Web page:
How You Can Effectively Start Helping The Homeless Youth

When it comes to charities we often think of the common causes to donate our time, money, and clothes to: cancer, diabetes, and children’s hospitals. Growing up I’ve always been taught that if I can donate anything to help make a difference in someone’s life that I should because I’ve been fortunate to have been blessed with a better quality of life than some.

The one organization I choose to donate my old clothes to is Covenant House. Covenant House is an organization that operates as a homeless youth centre than not only provides shelter for homeless youth, but education centres, healthcare facilities, and job training.

When you think of a homeless person, you automatically think of an old man with a dirty face, torn clothes and a tattered beard. You don’t think of young people hopping from couch to couch at friends places, or the person kicked out of their home for dropping out of school.

In Canada alone there are an average of 40 thousand homeless sleeping on our streets, seven thousand of them are young people. Those aged 13-24 make up for 20% of Canada’s homeless population. And those statistics are even worse in other states and countries.

People who live on the streets often experience some form of violence within their first twelve months. They could become victims to physical or sexual assault, theft, or drug abuse.

The great thing that I love about Covenant House is that they welcome their doors to those who are at the beginning of their future lives and provide them the opportunity to develop themselves to get them to a better place.

They run individual workshops on resume building and interview skills, financial saving, and budgeting. They often welcome employers in to interview their candidates after training and provide them with professional clothes to help get them a job and have clothing to wear when they become employed. Unlike most homeless shelters, they don’t have a timeline of how long a resident can stay there, so their doors are open to as many people as they can provide for without a “kick out” day.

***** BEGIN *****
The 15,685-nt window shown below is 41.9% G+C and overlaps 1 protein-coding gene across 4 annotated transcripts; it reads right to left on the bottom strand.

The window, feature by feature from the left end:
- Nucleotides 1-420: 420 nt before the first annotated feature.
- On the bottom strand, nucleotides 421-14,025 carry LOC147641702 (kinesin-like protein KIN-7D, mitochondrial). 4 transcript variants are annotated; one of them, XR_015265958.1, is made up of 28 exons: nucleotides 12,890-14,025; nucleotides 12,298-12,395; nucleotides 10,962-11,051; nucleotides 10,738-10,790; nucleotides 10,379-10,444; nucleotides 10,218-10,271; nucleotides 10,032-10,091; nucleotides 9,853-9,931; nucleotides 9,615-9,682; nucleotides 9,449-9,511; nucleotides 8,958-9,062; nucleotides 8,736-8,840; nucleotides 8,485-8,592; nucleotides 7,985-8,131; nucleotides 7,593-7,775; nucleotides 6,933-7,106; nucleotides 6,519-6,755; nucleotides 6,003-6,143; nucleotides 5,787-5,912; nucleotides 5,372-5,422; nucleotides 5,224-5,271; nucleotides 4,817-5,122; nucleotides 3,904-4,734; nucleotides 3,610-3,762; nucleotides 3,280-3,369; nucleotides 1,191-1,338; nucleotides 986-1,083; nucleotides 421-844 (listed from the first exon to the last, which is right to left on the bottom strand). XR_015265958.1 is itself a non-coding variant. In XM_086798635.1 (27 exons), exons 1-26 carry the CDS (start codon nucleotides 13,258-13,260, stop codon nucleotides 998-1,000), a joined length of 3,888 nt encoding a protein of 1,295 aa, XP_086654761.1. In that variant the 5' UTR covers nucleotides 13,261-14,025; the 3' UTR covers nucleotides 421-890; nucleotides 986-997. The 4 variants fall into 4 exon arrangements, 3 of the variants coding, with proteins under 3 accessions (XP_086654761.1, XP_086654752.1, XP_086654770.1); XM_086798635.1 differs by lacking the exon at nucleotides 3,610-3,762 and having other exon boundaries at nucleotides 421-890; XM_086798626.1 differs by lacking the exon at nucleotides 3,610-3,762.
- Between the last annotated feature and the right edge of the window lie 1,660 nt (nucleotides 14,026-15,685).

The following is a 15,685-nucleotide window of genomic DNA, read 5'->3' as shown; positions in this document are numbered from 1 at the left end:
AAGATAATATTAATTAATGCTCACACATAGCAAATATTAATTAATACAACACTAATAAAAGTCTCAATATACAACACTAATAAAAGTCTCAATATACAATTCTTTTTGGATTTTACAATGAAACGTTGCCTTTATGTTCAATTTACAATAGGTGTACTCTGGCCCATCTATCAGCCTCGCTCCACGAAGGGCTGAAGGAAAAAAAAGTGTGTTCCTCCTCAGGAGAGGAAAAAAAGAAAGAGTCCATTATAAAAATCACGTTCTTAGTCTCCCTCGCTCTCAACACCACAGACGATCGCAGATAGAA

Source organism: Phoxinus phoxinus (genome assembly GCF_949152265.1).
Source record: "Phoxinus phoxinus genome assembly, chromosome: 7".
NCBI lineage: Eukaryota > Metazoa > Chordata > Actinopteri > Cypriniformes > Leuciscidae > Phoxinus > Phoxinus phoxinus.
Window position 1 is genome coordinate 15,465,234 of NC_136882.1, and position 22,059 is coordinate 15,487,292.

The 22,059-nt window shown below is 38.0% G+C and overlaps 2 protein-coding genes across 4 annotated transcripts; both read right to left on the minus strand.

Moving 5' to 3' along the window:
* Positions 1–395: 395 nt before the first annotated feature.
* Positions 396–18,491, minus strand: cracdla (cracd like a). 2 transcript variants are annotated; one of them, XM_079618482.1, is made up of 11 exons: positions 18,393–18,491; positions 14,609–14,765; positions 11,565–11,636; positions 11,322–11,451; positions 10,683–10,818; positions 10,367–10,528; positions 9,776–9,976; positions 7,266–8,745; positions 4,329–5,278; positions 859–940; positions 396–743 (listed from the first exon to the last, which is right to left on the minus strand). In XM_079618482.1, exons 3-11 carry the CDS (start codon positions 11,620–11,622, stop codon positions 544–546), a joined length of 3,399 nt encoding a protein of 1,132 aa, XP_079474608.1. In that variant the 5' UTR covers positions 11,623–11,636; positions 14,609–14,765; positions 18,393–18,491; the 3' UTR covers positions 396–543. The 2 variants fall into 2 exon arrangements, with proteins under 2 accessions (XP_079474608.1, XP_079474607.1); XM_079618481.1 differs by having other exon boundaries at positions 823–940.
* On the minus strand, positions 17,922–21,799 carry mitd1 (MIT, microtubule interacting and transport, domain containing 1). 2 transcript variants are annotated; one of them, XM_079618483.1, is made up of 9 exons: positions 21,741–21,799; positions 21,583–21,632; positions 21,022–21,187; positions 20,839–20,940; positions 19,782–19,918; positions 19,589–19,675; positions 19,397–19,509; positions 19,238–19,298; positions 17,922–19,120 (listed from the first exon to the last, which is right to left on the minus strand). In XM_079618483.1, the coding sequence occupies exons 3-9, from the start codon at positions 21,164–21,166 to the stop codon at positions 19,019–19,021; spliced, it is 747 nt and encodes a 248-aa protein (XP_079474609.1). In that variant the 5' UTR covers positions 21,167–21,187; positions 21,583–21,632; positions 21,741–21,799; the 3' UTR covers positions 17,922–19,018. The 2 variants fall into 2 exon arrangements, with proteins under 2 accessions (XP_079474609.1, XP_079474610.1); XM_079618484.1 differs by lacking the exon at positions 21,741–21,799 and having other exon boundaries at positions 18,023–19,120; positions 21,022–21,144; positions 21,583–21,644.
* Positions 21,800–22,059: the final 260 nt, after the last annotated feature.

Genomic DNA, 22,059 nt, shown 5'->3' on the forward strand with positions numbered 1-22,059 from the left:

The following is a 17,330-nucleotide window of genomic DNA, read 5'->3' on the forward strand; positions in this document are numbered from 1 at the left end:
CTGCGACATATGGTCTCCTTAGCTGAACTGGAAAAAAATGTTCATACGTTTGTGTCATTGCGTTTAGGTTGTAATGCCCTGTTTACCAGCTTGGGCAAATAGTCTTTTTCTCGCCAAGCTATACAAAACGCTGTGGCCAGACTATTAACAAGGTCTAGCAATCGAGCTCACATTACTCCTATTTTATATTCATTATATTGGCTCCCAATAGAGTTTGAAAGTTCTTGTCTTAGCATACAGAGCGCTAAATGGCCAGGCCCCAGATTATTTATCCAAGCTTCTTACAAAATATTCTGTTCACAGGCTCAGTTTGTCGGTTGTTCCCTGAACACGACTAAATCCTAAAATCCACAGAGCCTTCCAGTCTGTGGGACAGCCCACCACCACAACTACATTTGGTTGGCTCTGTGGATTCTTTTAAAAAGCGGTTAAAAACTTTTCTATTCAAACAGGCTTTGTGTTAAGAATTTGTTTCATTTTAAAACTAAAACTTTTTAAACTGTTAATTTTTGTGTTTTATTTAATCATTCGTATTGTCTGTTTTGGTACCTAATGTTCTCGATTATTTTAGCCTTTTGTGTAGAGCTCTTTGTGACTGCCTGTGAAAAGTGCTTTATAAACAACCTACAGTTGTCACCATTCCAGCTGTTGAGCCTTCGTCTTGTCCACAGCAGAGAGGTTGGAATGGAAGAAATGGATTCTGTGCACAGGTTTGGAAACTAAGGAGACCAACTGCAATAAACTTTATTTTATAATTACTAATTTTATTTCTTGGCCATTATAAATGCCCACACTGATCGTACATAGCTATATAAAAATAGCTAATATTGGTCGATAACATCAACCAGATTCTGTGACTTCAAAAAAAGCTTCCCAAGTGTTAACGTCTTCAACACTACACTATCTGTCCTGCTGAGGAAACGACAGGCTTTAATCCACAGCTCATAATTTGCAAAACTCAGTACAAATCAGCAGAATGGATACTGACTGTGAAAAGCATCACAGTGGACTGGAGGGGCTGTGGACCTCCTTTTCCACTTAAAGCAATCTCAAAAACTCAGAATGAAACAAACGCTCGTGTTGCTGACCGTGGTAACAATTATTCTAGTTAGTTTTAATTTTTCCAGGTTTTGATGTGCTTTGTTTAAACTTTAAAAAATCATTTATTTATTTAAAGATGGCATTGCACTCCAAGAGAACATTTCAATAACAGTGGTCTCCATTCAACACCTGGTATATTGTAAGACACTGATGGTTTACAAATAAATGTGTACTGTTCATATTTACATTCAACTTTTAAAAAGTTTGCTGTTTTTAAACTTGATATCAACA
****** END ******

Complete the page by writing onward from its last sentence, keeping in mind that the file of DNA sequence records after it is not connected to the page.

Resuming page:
As millennials we can surely donate some of our old work clothes we no longer need and know it’s going to someone in the same boat as us; starting the rest of our lives. All locations can be found below:

If donating clothes either doesn’t seem enough or that it is not achievable based on distance from a location you can also help out by becoming a mentor to their residents, fundraise money via social media, or donate money yourself. You know it’s going towards valuable things such as toiletries, a new bed or food.

We can all appreciate how difficult it is to start our lives, especially without the support of our closest friends and families. Become the anonymous support someone desperately needs. It’s not hard to make a donation.

Photo by KE ATLAS on Unsplash


  1. I love this. I recently visited San Diego in May all the way from Kansas. What I would consider homeless in Kansas, is nothing compared to the severity of the homeless population in the west coast. I had tears running down my face, my friend drove past blocks, miles long of communities of homeless people living under a blue tarp. My heart broke down; all these individuals have is a blue tarp covering them. They are not just a couple hundred, they are a community now. The blue tarp forever haunts me as this image was just a glimpse of how different regions in the world are brought together. San Diego was an eye-opener, that this issue, is a world-wide problem but we do not believe so. I relate this image towards our everyday lives; think of when we were young walking out of a grocery store or in a parking lot, we saw a dime or penny and kept it. Now as we get older, we let lose change fall and leave it for others, we are selfish to pick it up and assume that is our deed of the day. I am guilty of this too, I let the change stay there and hope that some kid gets excited and will pick it up. How lazy are we today in society that all this change, lose change, we are blinded by the amount of what we could be saving to help others; but we are so intrusive towards other things.


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